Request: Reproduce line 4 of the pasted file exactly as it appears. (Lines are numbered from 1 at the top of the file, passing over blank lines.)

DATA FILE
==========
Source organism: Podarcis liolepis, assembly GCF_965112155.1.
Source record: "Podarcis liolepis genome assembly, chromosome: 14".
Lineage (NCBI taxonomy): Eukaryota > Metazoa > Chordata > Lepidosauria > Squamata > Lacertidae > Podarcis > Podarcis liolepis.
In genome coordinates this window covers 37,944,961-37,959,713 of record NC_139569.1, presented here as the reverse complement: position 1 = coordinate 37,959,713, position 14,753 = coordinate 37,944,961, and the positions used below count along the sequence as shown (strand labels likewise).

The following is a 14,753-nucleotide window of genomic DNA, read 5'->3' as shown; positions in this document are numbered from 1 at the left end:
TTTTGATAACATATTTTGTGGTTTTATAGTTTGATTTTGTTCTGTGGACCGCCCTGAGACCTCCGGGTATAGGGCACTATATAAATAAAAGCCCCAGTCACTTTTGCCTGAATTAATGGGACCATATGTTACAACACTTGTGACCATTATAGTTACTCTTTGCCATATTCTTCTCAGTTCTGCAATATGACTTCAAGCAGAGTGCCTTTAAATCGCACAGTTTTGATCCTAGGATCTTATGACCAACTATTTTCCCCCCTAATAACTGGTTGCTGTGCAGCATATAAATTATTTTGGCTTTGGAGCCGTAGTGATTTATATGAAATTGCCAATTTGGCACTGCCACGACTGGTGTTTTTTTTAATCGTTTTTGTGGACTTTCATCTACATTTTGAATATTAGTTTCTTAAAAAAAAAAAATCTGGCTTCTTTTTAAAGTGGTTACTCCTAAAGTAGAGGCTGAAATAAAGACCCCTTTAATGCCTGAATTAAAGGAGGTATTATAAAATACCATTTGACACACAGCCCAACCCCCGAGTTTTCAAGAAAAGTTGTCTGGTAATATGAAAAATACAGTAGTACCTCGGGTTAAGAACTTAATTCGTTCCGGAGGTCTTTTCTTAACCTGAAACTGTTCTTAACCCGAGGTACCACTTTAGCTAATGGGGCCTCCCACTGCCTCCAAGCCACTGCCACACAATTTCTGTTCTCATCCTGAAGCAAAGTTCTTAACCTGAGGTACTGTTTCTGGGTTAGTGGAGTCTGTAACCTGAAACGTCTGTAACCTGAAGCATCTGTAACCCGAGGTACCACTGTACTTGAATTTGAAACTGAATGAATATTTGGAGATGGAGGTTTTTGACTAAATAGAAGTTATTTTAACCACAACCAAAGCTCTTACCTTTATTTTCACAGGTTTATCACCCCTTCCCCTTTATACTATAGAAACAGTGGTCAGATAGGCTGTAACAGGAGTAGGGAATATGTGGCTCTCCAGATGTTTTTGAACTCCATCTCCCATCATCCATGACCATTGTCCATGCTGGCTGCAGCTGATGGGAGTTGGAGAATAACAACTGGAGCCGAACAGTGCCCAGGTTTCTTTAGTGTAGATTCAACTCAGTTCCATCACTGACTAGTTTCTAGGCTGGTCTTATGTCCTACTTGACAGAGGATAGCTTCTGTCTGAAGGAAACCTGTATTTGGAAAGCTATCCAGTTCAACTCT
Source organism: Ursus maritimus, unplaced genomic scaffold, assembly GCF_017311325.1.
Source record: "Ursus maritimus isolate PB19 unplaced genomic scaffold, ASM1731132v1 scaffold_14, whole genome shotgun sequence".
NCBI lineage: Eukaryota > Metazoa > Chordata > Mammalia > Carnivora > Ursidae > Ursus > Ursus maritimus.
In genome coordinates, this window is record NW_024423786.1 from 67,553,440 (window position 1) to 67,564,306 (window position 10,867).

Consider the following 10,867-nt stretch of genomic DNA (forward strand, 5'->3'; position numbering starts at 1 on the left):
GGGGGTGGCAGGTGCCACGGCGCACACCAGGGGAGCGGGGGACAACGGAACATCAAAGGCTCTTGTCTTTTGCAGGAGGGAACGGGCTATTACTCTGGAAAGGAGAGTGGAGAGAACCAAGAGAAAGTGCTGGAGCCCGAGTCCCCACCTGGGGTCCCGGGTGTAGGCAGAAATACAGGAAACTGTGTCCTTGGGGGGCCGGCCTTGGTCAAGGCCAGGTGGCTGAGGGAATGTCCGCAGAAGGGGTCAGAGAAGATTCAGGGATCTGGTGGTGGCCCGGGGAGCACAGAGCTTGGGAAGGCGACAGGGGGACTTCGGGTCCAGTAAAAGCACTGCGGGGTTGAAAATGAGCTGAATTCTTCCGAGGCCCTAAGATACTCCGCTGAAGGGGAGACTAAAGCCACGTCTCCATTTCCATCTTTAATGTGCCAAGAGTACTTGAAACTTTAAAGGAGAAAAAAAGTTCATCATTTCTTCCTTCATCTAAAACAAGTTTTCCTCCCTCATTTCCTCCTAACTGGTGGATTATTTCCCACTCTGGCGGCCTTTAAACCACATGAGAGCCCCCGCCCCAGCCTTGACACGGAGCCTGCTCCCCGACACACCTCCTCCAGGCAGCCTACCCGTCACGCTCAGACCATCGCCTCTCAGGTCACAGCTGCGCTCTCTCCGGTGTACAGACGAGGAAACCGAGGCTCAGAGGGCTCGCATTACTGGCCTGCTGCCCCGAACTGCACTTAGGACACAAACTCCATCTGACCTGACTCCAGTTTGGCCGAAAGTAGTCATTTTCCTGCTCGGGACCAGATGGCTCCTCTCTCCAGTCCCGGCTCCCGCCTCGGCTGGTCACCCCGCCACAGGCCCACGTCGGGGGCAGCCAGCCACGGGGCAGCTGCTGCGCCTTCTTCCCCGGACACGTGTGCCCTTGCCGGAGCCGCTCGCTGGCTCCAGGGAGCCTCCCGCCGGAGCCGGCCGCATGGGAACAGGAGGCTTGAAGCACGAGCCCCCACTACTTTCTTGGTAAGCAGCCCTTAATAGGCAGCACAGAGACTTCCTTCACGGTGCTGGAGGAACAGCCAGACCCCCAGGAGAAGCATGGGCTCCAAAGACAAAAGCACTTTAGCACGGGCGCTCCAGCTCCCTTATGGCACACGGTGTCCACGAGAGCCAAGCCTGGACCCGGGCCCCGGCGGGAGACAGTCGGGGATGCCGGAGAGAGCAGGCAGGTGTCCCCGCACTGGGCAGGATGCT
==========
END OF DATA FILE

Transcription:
In genome coordinates this window covers 37,944,961-37,959,713 of record NC_139569.1, presented here as the reverse complement: position 1 = coordinate 37,959,713, position 14,753 = coordinate 37,944,961, and the positions used below count along the sequence as shown (strand labels likewise).